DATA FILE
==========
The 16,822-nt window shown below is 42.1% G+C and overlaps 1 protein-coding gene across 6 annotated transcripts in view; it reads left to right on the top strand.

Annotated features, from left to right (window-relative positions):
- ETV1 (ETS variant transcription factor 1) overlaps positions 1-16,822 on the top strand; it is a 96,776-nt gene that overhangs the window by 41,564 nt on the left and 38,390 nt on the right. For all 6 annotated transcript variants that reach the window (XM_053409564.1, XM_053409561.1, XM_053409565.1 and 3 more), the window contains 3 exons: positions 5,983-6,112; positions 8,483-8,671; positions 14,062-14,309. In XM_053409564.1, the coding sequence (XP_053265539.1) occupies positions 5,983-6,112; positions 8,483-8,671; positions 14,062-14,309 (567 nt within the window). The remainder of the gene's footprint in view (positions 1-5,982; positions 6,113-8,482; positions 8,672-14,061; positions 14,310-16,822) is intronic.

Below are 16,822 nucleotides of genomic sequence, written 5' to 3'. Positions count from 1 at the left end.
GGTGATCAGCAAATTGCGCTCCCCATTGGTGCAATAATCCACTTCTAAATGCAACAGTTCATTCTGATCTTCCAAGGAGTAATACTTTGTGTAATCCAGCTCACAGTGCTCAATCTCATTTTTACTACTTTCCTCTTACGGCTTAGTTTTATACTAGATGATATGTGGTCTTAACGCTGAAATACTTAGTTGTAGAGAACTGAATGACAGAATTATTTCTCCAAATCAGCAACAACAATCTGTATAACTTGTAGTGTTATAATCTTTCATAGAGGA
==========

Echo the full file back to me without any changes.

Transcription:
The 16,822-nt window shown below is 42.1% G+C and overlaps 1 protein-coding gene across 6 annotated transcripts in view; it reads left to right on the top strand.

Annotated features, from left to right (window-relative positions):
- ETV1 (ETS variant transcription factor 1) overlaps positions 1-16,822 on the top strand; it is a 96,776-nt gene that overhangs the window by 41,564 nt on the left and 38,390 nt on the right. For all 6 annotated transcript variants that reach the window (XM_053409564.1, XM_053409561.1, XM_053409565.1 and 3 more), the window contains 3 exons: positions 5,983-6,112; positions 8,483-8,671; positions 14,062-14,309. In XM_053409564.1, the coding sequence (XP_053265539.1) occupies positions 5,983-6,112; positions 8,483-8,671; positions 14,062-14,309 (567 nt within the window). The remainder of the gene's footprint in view (positions 1-5,982; positions 6,113-8,482; positions 8,672-14,061; positions 14,310-16,822) is intronic.

Below are 16,822 nucleotides of genomic sequence, written 5' to 3'. Positions count from 1 at the left end.
GGTGATCAGCAAATTGCGCTCCCCATTGGTGCAATAATCCACTTCTAAATGCAACAGTTCATTCTGATCTTCCAAGGAGTAATACTTTGTGTAATCCAGCTCACAGTGCTCAATCTCATTTTTACTACTTTCCTCTTACGGCTTAGTTTTATACTAGATGATATGTGGTCTTAACGCTGAAATACTTAGTTGTAGAGAACTGAATGACAGAATTATTTCTCCAAATCAGCAACAACAATCTGTATAACTTGTAGTGTTATAATCTTTCATAGAGGA